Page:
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June 25, 2009

Regina -SK - Ernford, SK - 106.0 miles

By Willy Wonka
We woke up this morning on the parking lot, overslept a little bit and arrived at the fire station around 07.30am. We had set up the array and left Sunny at a nice spot to charge. Then something extraordinary happened, I ate cereals with soy/almond milk!! I would never think I would be drinking that flower milk, without knowing it the crew is slowly transforming me into a veggie man… Happily enough there came lunch and the firemen invited us to eat with them, steak sandwich and garlic bread, back in heaven!
This day was a late start, there were a lot of updates that needed to be done but we were finally able to leave. We were racing the clock and wind. It was really windy and we had to tape the car down several times. The prairie is a beautiful place, one moment it is sunny and within no time the weather can change in a heavy rain and thunderstorm. (This weather part is dedicated to Claire, because she loves talking about it)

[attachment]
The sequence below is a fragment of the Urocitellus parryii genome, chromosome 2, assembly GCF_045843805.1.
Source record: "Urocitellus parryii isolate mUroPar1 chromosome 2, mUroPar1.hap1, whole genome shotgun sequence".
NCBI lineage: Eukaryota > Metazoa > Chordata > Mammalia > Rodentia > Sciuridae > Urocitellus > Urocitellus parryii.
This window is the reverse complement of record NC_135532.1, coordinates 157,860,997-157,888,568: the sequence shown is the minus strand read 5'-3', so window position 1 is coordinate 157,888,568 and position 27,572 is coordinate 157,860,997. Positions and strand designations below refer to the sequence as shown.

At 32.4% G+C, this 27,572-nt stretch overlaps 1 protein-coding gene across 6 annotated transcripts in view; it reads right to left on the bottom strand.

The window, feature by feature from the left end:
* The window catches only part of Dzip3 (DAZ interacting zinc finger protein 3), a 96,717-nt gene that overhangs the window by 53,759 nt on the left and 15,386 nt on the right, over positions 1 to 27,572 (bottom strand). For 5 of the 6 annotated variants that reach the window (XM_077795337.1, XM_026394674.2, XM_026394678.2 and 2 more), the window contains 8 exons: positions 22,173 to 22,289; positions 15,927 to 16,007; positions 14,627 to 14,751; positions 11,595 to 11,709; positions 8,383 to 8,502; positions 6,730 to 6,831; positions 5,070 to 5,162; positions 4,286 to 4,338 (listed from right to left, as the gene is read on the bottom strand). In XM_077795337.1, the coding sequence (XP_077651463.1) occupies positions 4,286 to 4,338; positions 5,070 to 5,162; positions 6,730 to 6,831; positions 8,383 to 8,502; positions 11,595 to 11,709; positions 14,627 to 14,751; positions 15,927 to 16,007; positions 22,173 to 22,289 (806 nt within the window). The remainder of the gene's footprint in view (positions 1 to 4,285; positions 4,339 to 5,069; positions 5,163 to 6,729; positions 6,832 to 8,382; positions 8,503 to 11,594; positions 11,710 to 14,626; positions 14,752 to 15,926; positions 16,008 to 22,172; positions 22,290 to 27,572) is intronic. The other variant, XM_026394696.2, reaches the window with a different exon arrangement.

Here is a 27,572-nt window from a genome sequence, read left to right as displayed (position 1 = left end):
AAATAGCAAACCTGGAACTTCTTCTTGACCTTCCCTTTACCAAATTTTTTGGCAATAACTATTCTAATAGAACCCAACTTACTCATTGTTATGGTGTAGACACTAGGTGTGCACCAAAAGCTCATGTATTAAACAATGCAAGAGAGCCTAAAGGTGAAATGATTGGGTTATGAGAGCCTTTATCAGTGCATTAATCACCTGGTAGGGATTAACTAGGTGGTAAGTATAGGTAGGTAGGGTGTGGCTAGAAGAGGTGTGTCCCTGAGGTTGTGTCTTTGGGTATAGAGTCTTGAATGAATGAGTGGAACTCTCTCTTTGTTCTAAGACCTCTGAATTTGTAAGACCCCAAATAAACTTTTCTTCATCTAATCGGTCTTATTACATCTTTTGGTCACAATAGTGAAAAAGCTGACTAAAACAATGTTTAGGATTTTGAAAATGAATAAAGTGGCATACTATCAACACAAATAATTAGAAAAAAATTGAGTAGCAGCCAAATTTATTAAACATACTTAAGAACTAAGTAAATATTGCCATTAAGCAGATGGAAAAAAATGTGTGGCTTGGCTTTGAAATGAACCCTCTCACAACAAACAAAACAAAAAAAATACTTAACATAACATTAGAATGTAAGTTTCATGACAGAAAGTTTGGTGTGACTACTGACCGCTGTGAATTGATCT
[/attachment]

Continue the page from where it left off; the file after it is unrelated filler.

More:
After 106 miles the batteries were nearly empty and we stopped in the middle of nowhere to charge the solar car. Everybody did a little work in the mean time and we had some good Mr. Noodles as dinner. The sunset was beautiful and it was even better when the stars came out. So many of them, it is easy to get lost in them. I counted seven shooting stars and went to bed with a big smile on my face!

By Laura